Quotations list about indolence, apathy and carelessness captions for Instagram citing Lord Chesterfield, Thomas C. Haliburton and Bern Williams dullness sayings.
What are the best indolence quotes?
We've gathered this hand-picked list of quotes to show you what is indolence!
Whether a inspirational quote from your favorite celebrity Lord Chesterfield, Thomas C. Haliburton or an motivational message about giving it your best from a successful business person, we can all benefit from a famous indolence quote.
I look upon indolence as a sort of suicide; for the man is effectually destroyed, though the appetites of the brute may survive. — Lord Chesterfield
Contentment is, after all, simply refined indolence. — Thomas C. Haliburton
I like the word 'indolence'. It makes my laziness seem classy. — Bern Williams
The critic is a man who prefers the indolence of opinion to the trials of action. — John Mason Brown
It is the common fate of the indolent to see their rights become a prey to the active. The condition upon which God hath given liberty to man is eternal vigilance; which condition if he break, servitude is at once the consequence of his crime and the punishment of his guilt. — John Philpot Curran
Every living sentence which shows a mind at work for itself is to be welcomed. It is not the first use but the tiresome repetition of inadequate catch words which I am observingphrases which originally were contributions, but which, by their very felicity, delay further analysis for fifty years. That comes from the same source as dislike of noveltyintellectual indolence or weaknessa slackening in the eternal pursuit of the more exact. — Oliver Wendell Holmes
If, in looking at the lives of princes, courtiers, men of rank and fashion, we must perforce depict them as idle, profligate, and criminal, we must make allowances for the rich men's failings, and recollect that we, too, were very likely indolent and voluptuous, had we no motive for work, a mortal's natural taste for pleasure, and the daily temptation of a large income. What could a great peer, with a great castle and park, and a great fortune, do but be splendid and idle? — William Makepeace Thackeray
Human happiness seems to consist in three ingredients; action, pleasure and indolence. And though these ingredients ought to be mixed in different proportions, according to the disposition of the person, yet no one ingredient can be entirely wanting without destroying in some measure the relish of the whole composition. composition. — David Hume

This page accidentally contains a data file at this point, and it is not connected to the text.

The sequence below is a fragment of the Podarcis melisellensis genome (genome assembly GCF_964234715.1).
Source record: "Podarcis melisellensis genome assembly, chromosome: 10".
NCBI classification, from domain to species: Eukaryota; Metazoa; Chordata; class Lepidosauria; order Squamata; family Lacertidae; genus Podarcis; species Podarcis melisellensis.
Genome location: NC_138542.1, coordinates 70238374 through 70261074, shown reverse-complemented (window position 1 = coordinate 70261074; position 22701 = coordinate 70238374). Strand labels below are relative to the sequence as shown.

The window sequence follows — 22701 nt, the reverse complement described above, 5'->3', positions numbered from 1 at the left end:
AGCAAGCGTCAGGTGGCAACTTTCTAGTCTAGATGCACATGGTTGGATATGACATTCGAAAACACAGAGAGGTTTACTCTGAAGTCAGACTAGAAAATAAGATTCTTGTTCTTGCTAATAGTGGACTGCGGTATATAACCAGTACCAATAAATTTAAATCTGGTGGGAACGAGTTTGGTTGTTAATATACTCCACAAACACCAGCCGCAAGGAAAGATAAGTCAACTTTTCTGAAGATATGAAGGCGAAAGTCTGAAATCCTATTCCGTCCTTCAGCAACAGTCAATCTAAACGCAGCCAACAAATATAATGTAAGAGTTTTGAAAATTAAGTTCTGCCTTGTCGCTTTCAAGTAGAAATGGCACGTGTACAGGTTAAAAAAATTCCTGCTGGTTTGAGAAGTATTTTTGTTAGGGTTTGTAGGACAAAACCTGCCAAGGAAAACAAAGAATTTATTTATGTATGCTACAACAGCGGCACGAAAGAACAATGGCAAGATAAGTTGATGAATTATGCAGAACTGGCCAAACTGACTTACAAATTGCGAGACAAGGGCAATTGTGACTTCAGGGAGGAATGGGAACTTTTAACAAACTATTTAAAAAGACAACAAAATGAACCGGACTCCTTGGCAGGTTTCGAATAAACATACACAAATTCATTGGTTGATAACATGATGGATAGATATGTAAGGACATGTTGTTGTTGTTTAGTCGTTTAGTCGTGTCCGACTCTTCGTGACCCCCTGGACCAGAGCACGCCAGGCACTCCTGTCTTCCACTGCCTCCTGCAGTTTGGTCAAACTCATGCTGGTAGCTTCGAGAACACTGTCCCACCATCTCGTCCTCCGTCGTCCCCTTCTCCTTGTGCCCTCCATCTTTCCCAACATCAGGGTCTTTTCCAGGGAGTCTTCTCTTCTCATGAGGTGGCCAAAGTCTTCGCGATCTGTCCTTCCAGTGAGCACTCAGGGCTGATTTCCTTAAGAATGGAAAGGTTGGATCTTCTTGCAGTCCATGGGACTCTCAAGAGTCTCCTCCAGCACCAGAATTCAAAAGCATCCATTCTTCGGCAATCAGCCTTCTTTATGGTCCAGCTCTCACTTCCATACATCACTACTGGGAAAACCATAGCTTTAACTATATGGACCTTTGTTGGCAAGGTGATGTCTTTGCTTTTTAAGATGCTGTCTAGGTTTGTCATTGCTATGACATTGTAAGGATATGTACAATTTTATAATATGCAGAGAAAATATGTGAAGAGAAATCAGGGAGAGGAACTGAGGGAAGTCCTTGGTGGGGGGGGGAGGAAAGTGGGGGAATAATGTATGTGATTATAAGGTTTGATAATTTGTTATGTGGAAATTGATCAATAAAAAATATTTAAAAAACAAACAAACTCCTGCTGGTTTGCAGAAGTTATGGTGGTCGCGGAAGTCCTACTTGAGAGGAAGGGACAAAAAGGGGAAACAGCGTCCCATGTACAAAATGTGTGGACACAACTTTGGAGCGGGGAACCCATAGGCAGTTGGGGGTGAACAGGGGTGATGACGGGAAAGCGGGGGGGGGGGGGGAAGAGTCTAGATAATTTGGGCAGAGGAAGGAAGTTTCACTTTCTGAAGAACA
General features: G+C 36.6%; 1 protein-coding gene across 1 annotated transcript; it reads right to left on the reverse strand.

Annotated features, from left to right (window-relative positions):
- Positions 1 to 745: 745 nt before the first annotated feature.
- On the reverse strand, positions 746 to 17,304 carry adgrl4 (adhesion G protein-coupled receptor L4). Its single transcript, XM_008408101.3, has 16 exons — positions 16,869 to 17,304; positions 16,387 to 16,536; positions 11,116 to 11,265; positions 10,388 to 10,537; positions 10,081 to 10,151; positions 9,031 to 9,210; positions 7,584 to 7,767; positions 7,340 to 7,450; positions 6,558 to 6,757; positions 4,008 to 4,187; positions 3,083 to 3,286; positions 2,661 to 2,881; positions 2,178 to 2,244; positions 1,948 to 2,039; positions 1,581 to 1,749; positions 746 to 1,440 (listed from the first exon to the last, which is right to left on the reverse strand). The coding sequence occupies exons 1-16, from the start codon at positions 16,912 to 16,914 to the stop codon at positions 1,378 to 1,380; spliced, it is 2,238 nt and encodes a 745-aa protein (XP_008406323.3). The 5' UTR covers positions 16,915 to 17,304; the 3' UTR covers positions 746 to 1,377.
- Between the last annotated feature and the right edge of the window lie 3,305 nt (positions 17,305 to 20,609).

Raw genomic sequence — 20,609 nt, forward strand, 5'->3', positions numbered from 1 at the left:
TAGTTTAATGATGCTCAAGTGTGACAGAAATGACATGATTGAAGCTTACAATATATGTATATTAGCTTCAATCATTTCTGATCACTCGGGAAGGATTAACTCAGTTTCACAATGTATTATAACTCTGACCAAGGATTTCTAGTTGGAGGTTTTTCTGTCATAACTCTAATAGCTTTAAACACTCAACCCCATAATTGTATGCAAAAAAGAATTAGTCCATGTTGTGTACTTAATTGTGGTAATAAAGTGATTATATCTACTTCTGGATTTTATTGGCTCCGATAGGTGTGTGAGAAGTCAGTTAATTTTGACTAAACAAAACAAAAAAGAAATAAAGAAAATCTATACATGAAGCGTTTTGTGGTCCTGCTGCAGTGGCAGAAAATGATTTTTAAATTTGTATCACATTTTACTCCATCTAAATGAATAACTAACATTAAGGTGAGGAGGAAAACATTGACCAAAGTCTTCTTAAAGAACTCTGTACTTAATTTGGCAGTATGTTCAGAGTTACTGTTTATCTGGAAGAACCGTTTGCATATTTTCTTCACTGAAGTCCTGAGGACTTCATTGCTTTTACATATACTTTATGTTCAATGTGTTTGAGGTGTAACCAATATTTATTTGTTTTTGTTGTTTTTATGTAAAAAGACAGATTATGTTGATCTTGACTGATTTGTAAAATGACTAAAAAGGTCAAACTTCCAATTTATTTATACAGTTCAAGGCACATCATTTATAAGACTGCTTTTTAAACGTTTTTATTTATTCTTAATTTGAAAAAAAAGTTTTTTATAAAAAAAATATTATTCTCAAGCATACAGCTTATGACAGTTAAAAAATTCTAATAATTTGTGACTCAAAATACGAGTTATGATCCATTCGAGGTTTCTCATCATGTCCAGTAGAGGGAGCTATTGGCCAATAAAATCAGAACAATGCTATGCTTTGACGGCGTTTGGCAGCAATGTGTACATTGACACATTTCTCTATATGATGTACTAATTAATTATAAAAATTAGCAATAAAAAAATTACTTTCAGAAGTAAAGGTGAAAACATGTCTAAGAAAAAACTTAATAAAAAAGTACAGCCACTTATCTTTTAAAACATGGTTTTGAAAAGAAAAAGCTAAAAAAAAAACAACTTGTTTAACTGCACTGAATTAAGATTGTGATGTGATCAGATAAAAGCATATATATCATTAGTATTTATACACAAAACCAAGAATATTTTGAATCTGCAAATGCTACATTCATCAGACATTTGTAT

Indolence is a delightful but distressing state;
we must be doing something to be happy. Action is no less necessary than thought to the instinctive tendencies of the human frame.
The present generation, wearied by its chimerical efforts, relapses into complete indolence. Its condition is that of a man who has only fallen asleep towards morning: first of all come great dreams, then a feeling of laziness, and finally a witty or clever excuse for remaining in bed.
Learning is, in too many cases, but a foil to common sense;
a substitute for true knowledge. Books are less often made use of as spectacles to look at nature with, than as blinds to keep out its strong light and shifting scenery from weak eyes and indolent dispositions. The learned are mere literary drudges.
As writers become more numerous, it is natural for readers to become more indolent; whence must necessarily arise a desire of attaining knowledge with the greatest possible ease.
It is indolence... Indolence and love of ease; a want of all laudable ambition, of taste for good company, or of inclination to take the trouble of being agreeable, which make men clergymen. A clergyman has nothing to do but be slovenly and selfish; read the newspaper, watch the weather, and quarrel with his wife. His curate does all the work and the business of his own life is to dine.
The great difficulty is first to win a reputation;
the next to keep it while you live; and the next to preserve it after you die, when affection and interest are over, and nothing but sterling excellence can preserve your name. Never suffer youth to be an excuse for inadequacy, nor age and fame to be an excuse for indolence.
The old, subjective, stagnant, indolent and wretched life for woman has gone.
She has as many resources as men, as many activities beckon her on. As large possibilities swell and inspire her heart.
Indolence is the sleep of the mind.
Our abode in this world is transitory, our life therein is but a loan, our breaths are numbered and our indolence is manifest.
An energetic man will succeed where an indolent one would vegetate and inevitably perish.
Ours is one continued struggle against degradation sought to be inflicted upon us by the European, who desire to degrade us to the level of the raw Kaffir, whose occupation is hunting and whose sole ambition is to collect a certain number of cattle to buy a wife with, and then pass his life in indolence and nakedness.
It put our energies to sleep and made visionaries of us - dreamers and indolent.
.. It is good to begin life poor; it is good to begin life rich - these are wholesome; but to begin it prospectively rich! The man who has not experienced it cannot imagine the curse of it.